Journal of Moral Philosophy 5 (2008) 227–255 JOURNAL OF MORAL PHILOSOPHY www.brill.nl/jmp © Koninklijke Brill NV, Leiden, 2008 DOI 10.1163/174552408X328993 Two Concepts of Rule Utilitarianism Rex Martin Department of Philosophy, University of Kansas, Wescoe Hall, 1445 Jayhawk Blvd., Room 3090, Lawrence, KS 66045-7590, USA firstname.lastname@example.org Abstract Th e notion of rule utilitarianism (a twentieth-century addition to the canon of utilitarian thought) has been discussed under two main headings—ideal-rule utilitarianism and ‘indirect’ utilitarianism. Th e distinction between them is often hazy. But we can sketch out each perspective along three diﬀ erent dimensions, contrasting the two conceptions of rule utilitarianism at each of three main hinge points: (1) the grounding of rules, (2) the allowed complexity of rules, (3) the conﬂ ict of rules. Th ese two proﬁ les constitute ideal types, but they help us see that we can regiment and focus utilitarian intuitions in two quite distinct ways. An interesting test case is provided by J.S. Mill. He has been associated with each of these perspectives (with a utilitarianism of ideal rules by R.B. Brandt and with indirect utilitarianism by John Gray), but careful attention to Mill’s main arguments indicates, I believe, that he adheres to neither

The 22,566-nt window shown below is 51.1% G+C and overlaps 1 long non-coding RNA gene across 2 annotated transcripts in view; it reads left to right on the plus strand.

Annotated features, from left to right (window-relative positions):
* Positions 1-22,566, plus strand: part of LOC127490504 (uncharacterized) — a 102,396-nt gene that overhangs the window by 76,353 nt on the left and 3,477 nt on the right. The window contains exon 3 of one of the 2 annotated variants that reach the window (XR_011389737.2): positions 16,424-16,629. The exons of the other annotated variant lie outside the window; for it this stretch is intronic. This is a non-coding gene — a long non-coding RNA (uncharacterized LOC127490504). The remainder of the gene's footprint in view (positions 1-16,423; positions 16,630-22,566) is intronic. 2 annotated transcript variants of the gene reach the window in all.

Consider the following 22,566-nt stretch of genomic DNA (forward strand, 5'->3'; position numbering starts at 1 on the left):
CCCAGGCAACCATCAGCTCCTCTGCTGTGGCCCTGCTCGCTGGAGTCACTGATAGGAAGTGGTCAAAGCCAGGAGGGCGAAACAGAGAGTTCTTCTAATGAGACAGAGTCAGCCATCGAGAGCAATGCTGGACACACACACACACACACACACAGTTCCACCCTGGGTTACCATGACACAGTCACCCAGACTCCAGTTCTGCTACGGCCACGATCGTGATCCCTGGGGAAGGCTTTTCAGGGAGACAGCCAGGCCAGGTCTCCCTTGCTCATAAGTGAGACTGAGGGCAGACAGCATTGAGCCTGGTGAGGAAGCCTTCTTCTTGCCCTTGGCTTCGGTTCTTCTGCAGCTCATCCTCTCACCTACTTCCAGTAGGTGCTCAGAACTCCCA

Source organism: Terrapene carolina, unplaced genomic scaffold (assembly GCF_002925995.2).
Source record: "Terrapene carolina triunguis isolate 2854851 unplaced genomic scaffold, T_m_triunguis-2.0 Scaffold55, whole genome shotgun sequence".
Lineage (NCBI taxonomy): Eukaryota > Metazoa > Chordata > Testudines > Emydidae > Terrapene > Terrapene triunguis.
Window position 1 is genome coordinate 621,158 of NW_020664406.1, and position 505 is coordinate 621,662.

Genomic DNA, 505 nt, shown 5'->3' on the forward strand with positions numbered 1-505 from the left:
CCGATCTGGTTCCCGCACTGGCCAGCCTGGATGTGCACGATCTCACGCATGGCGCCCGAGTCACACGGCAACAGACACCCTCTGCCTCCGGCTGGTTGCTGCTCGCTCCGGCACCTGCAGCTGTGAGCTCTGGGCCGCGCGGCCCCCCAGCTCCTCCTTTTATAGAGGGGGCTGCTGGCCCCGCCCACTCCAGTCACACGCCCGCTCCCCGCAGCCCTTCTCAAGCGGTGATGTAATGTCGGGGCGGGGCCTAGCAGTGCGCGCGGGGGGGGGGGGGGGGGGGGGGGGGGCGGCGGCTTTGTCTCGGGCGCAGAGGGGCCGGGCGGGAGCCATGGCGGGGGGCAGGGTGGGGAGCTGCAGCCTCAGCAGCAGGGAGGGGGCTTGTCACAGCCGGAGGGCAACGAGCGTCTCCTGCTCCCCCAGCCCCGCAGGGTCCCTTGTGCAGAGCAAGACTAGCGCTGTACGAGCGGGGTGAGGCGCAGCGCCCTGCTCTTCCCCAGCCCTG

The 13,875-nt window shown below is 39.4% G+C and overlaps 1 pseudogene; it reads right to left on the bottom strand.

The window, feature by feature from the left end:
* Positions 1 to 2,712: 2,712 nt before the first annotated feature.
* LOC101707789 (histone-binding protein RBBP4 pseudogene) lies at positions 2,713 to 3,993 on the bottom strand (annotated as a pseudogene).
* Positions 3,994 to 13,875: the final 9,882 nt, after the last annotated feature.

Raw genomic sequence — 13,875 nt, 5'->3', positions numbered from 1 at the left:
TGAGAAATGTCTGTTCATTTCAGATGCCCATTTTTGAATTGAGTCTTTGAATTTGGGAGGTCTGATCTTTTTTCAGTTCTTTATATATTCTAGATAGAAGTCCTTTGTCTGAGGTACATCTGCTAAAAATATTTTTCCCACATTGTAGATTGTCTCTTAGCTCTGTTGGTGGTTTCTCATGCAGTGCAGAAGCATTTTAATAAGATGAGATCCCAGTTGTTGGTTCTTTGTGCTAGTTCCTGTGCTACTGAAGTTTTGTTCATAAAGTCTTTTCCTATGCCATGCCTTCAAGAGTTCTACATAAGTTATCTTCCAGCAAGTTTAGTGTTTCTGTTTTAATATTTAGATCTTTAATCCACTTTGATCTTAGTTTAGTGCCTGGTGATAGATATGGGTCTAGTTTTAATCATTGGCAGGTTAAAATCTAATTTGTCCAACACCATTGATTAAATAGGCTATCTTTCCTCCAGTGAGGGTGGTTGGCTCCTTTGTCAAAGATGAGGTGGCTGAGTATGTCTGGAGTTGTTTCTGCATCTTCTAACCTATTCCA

Journal of Moral Philosophy – Brill
Published: Jan 1, 2008
Keywords: UTILITARIANISM; RULES; IDEAL RULES; MILL; INDIRECT UTILITARIANISM; ACT UTILITARIANISM
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